Review by Paul Bowler
Clara continues to balance her everyday life as a teacher with her time travelling adventures with the Doctor in the TARDIS. Now, with Clara off on her first date with former soldier-turned-teacher, Danny Pink, the Doctor is left wandering inside the TARDIS alone, lost deep in through as he travels through space and time. So, what is it that really scares the Last of the Time Lords, and what terrors are lurking under the bed? Ghosts from the past and the future begin to spill into the Doctor’s and Clara’s lives: the petrified Caretaker in a children’s home, the last man in the known universe afraid of a door that must never be opened, and the lonely child that doesn’t ever want to join the army. The Doctor and Clara must embark on their most frightening adventure yet, one that will take them to the darkest edge of the universe itself and beyond…
Listen takes this fourth episode of series eight well and truly back into the realm of darkness, in this chilling tale written by show runner Steven Moffat, and Directed by Douglas Mackinnon, whose previous directing credits on Doctor Who include The Sontaran Stratagem / The Poison Sky (2008), The Power of Three (2012) and Cold War (2013). Steven Moffat has brought us some of the new series most fearsome creations: the gasmask children from The Empty Child / The Doctor Dances (2005), the terrifying Weeping Angels debuted in Blink (2007), the shadowy Vashta Nerada lurked in Silence in the Library / Forest of the Dead (2008), and the Silence warped perceptions to invade stealthily in The Impossible Astronaut / Day of the Moon (2011). Now he’s gone one step further, addressing possibly the most primal fear of all, the inimitable, creeping horror of what might really be there when we think we are alone, that unthinkable something that’s always secretly present, waiting to reach out and grab us from the shadows under the bed.
We join the Doctor as he ponders to himself in the TARDIS: “Why do we talk out loud, when we know we’re alone?” Peter Capaldi’s grave tone here as the Doctor speculates about the possibility of evolution spawning a creature that is always secretly with us but somehow remains unseen, instantly captivates the imagination and draws you into this episode. Here we see the Doctor alone with his own musings while Clara is away on her date night, but what does this more volatile incarnation do when he has no great menace or alien invasion to fight, alone and with only dark his thoughts for company, what is it that really frightens the Doctor?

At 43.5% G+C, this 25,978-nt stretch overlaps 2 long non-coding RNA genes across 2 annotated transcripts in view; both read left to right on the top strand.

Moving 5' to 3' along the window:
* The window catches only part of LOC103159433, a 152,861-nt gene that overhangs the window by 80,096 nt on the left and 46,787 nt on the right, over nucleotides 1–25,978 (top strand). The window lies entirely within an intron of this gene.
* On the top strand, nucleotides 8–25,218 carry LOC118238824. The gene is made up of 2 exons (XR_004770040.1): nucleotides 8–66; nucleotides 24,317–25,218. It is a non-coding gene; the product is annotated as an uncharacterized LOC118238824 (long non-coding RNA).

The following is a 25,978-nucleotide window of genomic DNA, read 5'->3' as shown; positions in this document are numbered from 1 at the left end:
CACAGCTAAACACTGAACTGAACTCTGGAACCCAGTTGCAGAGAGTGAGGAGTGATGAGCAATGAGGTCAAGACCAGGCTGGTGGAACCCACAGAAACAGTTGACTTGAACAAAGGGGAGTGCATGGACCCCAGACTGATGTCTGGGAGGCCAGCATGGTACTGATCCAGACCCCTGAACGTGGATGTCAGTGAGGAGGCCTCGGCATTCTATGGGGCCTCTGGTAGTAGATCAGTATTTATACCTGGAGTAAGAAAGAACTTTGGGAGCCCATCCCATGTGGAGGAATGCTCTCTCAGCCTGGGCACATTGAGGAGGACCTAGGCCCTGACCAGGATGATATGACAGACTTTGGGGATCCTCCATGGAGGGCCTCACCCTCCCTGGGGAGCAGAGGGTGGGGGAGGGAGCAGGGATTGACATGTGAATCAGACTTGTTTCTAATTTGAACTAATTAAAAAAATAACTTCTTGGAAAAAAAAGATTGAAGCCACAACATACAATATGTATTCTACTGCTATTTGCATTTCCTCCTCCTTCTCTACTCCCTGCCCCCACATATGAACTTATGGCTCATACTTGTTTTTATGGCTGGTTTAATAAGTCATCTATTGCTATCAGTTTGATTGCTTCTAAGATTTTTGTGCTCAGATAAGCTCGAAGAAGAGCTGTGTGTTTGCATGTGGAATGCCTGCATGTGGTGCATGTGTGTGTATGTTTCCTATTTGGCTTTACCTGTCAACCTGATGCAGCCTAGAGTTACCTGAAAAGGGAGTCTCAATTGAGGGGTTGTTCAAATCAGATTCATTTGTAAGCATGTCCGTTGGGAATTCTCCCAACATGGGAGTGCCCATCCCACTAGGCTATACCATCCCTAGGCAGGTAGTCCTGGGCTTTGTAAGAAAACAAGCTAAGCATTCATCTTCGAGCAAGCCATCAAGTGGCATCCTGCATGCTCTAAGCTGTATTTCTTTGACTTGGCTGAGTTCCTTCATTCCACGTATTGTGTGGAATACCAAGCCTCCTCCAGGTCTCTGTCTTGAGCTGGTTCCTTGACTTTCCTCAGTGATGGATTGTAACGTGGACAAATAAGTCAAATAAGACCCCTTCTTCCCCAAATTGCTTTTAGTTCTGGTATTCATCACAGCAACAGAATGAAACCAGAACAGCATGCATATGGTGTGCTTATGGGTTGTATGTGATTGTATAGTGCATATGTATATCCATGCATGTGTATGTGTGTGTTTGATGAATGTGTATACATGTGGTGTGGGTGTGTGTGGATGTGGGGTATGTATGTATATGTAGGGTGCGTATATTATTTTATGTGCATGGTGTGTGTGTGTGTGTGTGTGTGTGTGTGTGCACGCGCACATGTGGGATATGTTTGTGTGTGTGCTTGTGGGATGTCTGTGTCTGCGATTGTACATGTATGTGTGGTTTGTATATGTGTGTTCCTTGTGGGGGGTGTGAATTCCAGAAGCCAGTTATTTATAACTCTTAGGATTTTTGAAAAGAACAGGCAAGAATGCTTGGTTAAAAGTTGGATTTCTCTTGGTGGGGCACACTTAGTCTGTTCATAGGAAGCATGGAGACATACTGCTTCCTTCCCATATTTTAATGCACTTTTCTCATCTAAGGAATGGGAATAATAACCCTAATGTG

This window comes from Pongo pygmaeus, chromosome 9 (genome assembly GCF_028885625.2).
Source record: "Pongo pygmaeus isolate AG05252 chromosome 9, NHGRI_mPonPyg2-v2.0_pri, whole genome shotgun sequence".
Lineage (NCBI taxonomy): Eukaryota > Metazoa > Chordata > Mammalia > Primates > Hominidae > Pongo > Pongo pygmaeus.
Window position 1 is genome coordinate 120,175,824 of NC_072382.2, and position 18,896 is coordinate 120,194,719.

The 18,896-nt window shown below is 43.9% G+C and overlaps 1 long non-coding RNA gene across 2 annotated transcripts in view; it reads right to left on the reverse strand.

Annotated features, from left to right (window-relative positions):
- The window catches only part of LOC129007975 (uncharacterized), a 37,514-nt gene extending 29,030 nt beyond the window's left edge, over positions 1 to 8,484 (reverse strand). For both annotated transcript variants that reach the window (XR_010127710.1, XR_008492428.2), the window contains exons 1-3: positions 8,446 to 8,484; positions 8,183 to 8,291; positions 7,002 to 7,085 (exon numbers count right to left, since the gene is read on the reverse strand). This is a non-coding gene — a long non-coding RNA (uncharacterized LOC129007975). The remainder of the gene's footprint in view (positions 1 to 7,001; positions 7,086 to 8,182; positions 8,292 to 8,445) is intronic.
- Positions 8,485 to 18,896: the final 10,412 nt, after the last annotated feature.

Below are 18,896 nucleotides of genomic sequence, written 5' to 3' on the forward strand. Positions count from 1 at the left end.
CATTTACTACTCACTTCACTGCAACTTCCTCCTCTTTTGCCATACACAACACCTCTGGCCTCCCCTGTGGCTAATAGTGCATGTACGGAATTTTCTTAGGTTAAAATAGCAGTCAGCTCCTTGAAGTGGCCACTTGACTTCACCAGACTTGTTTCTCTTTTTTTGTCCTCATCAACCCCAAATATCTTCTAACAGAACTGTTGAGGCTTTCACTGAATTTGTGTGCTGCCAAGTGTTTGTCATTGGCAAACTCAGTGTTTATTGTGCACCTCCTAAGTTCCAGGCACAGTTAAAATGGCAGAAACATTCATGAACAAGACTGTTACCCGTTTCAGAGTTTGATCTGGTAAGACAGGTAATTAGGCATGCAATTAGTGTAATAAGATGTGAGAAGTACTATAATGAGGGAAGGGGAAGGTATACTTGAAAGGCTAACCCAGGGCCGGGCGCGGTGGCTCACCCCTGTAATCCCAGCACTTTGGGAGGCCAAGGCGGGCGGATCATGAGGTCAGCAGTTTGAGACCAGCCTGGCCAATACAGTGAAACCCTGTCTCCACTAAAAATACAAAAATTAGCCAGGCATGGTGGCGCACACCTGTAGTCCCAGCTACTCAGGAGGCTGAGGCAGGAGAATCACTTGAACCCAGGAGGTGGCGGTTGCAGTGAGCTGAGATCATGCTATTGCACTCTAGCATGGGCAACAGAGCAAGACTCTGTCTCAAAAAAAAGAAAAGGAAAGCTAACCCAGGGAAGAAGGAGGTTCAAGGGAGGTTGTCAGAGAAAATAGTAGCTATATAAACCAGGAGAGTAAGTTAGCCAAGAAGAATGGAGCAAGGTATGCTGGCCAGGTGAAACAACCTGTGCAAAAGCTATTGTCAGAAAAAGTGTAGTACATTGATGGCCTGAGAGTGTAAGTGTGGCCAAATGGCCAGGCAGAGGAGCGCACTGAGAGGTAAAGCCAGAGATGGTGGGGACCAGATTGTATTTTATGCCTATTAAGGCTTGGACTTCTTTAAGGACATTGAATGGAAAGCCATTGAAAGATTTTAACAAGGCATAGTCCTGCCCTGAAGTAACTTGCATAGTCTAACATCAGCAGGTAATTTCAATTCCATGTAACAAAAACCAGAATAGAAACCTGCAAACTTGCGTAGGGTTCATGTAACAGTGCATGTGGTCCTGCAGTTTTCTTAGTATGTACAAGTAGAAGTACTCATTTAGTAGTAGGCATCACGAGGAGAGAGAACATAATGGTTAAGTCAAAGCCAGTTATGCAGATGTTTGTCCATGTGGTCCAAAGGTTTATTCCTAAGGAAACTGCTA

Clara finally gets to go out on her date with Danny in this episode. However, when the conversation moves to Danny’s time in the army, they inadvertently wind up offending each other, and when Clara returns home she’s soon off on her adventures with the Doctor in the TARDIS again. Although she’s initially sceptical about the Doctor’s theory that every living being has a silent companion, and that we’ve all shared the same nightmare, where we’ve woken up and thought there was something nasty under the bed, Clara eventually agrees to help. The Doctor gets Clara to use the TARDIS telepathic interface so that the time machine can extrapolate her time line and lock onto the same nightmare from her own childhood, but Clara’s thoughts drift back to Danny momentarily when her phone suddenly rings, causing the TARDIS to arrive instead outside a children’s home in Gloucester in the mid-90’s. The Doctor sets off to investigate alone, encountering a frightened Caretaker, Reg (Robert Goodman) along the way in a scene that also features the return of the psychic paper that was often used by the 9th, 10th and 11th Doctors, while Clara goes to visit the young boy, Rupert Pink (Remi Goodin), who has just waved at her from his bedroom window.